Introduction: How to Make the AeroCirrus Paper Airplane

Picture of How to Make the AeroCirrus Paper Airplane

Fast, small and highly aerodynamic, the AeroCirrus is a simple "drone cruiser" paper airplane meant as a complement to the similar Simple Cirrus.

The AeroCirrus was developed from the Fireflyto use its simpler, sparless wing. This design was simpler than the high wing design of the Simple Cirrus and so I decided that in the pursuit of simplicity, the development of a cruiser with this feature would be worthy. With the change in wing placement, the leading edge root extensions that accompanied the spars on the Cirrus series were also deleted. Flight testing proved the very conventional design was a good and nimble performer well suited to its intended goals and publication was greenlit.

TAA USAF Designation: D420-1

Step 1: Materials

Picture of Materials

Required:
1 Piece of 8 by 10.5 inch graph paper

Scissors

Ruler

Tape

Pencil

Stapler

Step 2: Begin Construction

Picture of Begin Construction

First, begin by folding your your graph paper in half (excluding three boxes on the perforated side). Once the paper has been folded appropriately, make two marks--10 full boxes apart (allow for a further box back behind the airframe). Use a ruler to make a straight line with the length of 10 boxes directly up 1 row of boxes from the two marks you just made. Then make the stabilizers, spars and counterweight as shown. The airframe should appear as it does in the first photograph when you have completed its layout.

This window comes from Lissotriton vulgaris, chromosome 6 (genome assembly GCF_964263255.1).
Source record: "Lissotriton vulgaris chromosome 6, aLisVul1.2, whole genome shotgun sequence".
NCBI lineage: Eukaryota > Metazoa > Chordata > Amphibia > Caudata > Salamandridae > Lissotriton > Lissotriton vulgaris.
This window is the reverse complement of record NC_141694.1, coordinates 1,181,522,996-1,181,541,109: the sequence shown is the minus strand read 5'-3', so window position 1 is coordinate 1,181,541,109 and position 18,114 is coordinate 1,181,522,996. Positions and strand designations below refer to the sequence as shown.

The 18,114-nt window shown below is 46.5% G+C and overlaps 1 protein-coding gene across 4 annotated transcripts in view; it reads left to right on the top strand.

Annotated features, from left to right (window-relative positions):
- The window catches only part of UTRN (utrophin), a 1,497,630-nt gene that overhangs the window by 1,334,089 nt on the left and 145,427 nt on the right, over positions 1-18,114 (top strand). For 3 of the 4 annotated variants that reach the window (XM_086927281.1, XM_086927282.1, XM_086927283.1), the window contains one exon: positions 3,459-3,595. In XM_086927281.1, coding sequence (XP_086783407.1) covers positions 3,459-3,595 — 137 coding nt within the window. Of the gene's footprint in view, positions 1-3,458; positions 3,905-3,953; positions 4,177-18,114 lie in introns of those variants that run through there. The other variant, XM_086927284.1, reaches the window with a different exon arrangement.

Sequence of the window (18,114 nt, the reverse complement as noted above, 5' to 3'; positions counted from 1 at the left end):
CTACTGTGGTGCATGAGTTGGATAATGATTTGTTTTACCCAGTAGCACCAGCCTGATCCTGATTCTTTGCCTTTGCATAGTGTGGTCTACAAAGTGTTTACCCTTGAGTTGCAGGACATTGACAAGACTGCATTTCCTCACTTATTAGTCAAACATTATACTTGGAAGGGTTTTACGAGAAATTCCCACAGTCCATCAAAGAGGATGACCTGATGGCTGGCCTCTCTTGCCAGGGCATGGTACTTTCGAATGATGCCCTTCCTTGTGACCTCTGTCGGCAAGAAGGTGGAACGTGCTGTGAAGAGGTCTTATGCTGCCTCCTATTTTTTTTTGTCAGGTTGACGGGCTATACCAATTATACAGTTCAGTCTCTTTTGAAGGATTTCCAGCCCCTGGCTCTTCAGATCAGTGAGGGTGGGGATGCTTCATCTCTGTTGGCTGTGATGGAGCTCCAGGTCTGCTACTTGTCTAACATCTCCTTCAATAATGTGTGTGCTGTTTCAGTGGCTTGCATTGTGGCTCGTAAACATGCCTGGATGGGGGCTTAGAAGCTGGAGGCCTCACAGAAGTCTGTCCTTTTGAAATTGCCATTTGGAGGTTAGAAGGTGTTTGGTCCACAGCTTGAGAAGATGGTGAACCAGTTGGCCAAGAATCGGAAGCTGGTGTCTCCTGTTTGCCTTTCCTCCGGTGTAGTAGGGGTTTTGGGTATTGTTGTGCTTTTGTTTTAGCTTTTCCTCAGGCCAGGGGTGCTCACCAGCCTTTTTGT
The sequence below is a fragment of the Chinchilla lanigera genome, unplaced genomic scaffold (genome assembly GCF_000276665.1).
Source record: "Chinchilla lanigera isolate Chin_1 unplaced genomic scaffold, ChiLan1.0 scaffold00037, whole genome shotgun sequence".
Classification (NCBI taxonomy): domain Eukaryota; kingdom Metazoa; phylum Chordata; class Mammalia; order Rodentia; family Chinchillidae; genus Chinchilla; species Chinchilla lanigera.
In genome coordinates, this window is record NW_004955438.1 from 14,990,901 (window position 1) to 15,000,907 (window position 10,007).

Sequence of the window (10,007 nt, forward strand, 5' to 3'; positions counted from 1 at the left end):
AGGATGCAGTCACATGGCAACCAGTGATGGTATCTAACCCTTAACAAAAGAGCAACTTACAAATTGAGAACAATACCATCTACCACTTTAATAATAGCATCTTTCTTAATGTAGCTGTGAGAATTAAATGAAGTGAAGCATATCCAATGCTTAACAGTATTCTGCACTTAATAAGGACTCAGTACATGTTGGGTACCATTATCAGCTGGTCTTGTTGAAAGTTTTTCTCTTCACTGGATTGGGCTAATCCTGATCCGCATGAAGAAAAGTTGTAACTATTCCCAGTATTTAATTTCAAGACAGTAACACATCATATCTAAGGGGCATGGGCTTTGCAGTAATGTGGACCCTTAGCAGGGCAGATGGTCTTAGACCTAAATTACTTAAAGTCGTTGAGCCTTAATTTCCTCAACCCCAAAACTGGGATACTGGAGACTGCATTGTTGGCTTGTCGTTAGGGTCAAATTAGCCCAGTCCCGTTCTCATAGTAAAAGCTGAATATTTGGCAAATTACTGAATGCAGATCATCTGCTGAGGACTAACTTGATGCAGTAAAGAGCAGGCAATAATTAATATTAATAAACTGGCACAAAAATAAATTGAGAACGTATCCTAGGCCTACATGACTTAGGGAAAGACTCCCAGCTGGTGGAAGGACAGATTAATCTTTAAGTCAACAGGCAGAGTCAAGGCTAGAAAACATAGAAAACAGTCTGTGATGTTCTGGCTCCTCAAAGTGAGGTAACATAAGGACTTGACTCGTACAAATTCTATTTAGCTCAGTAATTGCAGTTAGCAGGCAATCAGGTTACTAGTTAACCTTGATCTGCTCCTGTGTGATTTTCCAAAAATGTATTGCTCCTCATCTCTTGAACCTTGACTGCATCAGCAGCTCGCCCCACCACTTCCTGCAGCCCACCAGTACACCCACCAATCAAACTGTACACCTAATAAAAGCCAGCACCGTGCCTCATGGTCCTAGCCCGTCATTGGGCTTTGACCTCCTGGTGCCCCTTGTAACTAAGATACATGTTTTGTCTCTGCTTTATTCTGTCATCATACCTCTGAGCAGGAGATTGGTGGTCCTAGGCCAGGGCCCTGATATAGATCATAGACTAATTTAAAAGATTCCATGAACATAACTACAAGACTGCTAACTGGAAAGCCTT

After the fuselage is made, take another sheet of paper that is folded in half along the lines of boxes. Mark out the wings as shown (3 box in length, with the leading edges eliminating 1 box of chord eliminated every 4 boxes of span from the fuselage, swept backward; with the trailing edge, 1 box of chord eliminated every 4 boxes of span, swept forward). Measure 0.5 boxes from the wingtip and make a dotted line parallel to the fold.

Solid lines indicate places to cut. Dotted lines indicate fold lines.

Note: 1 box = 0.25 inches

Step 3: Making the Fuselage

Picture of Making the Fuselage

Cut out your fuselage and fold its counterweights into place. Cut along the solid lines of the tail then cut away the portion shown. After doing this, fold the fin forward along the dotted line. Fold along the dotted vertical line in the center of the fuselage and then cut along the solid horizontal line. After making the cut, unfold the fuselage and apply tape where designated. Fold the horizontal stabilizers down afterward.

Step 4: Applying the Wings; Stapling

Picture of Applying the Wings; Stapling

Slide the wings through the fuselage slit and then tape them into position when their half crease is inside the fuselage. Fold the winglets down on each side at the dotted lines. Apply one staple in the area of the counterweight. Fold the wings down at the fuselage as shown. This will complete the AeroCirrus.

Step 5: Flight

Picture of Flight

The AeroCirrus is predictable in its handling and can be flown quite easily. Origami aviators with experience with other miniature paper airplanes should have little trouble transitioning to this type; those entirely new should be able to quickly find their tune with it as well.

Launches should be done at moderate speeds at neutral or positive attitudes. Additional surfaces include flaps, ailerons, elevators and a trimmable rudder. Enjoy!

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